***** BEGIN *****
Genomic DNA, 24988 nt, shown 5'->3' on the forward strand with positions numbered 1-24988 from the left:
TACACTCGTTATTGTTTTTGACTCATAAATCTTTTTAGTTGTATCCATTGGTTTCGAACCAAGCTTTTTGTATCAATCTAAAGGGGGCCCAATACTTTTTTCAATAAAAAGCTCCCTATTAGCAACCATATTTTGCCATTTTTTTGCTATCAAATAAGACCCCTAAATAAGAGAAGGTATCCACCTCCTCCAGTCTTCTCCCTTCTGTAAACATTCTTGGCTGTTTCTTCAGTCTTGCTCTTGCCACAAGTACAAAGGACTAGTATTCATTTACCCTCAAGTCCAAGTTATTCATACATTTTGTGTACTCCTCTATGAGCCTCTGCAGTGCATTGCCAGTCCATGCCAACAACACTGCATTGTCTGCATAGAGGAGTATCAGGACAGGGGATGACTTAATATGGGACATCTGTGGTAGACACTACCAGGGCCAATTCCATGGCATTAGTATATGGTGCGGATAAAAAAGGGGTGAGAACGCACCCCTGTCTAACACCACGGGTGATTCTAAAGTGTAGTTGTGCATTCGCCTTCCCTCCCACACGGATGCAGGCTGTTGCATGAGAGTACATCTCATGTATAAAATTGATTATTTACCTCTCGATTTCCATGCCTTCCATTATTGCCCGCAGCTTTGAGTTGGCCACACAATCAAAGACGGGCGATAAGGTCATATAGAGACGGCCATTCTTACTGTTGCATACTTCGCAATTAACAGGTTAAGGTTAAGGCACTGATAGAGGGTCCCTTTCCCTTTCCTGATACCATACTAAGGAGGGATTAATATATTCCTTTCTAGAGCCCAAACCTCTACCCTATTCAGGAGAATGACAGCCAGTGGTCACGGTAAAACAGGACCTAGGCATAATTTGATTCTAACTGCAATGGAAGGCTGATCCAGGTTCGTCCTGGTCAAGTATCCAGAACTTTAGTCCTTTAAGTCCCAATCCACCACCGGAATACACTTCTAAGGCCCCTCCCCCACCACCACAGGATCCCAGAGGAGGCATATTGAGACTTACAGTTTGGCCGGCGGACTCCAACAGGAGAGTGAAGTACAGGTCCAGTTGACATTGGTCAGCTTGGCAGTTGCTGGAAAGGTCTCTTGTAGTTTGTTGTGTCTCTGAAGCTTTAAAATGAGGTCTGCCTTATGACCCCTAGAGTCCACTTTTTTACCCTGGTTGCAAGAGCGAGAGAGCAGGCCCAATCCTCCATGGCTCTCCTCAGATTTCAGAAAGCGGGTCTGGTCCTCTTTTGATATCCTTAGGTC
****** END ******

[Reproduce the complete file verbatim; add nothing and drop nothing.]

Genomic DNA, 24988 nt, shown 5'->3' on the forward strand with positions numbered 1-24988 from the left:
TACACTCGTTATTGTTTTTGACTCATAAATCTTTTTAGTTGTATCCATTGGTTTCGAACCAAGCTTTTTGTATCAATCTAAAGGGGGCCCAATACTTTTTTCAATAAAAAGCTCCCTATTAGCAACCATATTTTGCCATTTTTTTGCTATCAAATAAGACCCCTAAATAAGAGAAGGTATCCACCTCCTCCAGTCTTCTCCCTTCTGTAAACATTCTTGGCTGTTTCTTCAGTCTTGCTCTTGCCACAAGTACAAAGGACTAGTATTCATTTACCCTCAAGTCCAAGTTATTCATACATTTTGTGTACTCCTCTATGAGCCTCTGCAGTGCATTGCCAGTCCATGCCAACAACACTGCATTGTCTGCATAGAGGAGTATCAGGACAGGGGATGACTTAATATGGGACATCTGTGGTAGACACTACCAGGGCCAATTCCATGGCATTAGTATATGGTGCGGATAAAAAAGGGGTGAGAACGCACCCCTGTCTAACACCACGGGTGATTCTAAAGTGTAGTTGTGCATTCGCCTTCCCTCCCACACGGATGCAGGCTGTTGCATGAGAGTACATCTCATGTATAAAATTGATTATTTACCTCTCGATTTCCATGCCTTCCATTATTGCCCGCAGCTTTGAGTTGGCCACACAATCAAAGACGGGCGATAAGGTCATATAGAGACGGCCATTCTTACTGTTGCATACTTCGCAATTAACAGGTTAAGGTTAAGGCACTGATAGAGGGTCCCTTTCCCTTTCCTGATACCATACTAAGGAGGGATTAATATATTCCTTTCTAGAGCCCAAACCTCTACCCTATTCAGGAGAATGACAGCCAGTGGTCACGGTAAAACAGGACCTAGGCATAATTTGATTCTAACTGCAATGGAAGGCTGATCCAGGTTCGTCCTGGTCAAGTATCCAGAACTTTAGTCCTTTAAGTCCCAATCCACCACCGGAATACACTTCTAAGGCCCCTCCCCCACCACCACAGGATCCCAGAGGAGGCATATTGAGACTTACAGTTTGGCCGGCGGACTCCAACAGGAGAGTGAAGTACAGGTCCAGTTGACATTGGTCAGCTTGGCAGTTGCTGGAAAGGTCTCTTGTAGTTTGTTGTGTCTCTGAAGCTTTAAAATGAGGTCTGCCTTATGACCCCTAGAGTCCACTTTTTTACCCTGGTTGCAAGAGCGAGAGAGCAGGCCCAATCCTCCATGGCTCTCCTCAGATTTCAGAAAGCGGGTCTGGTCCTCTTTTGATATCCTTAGGTC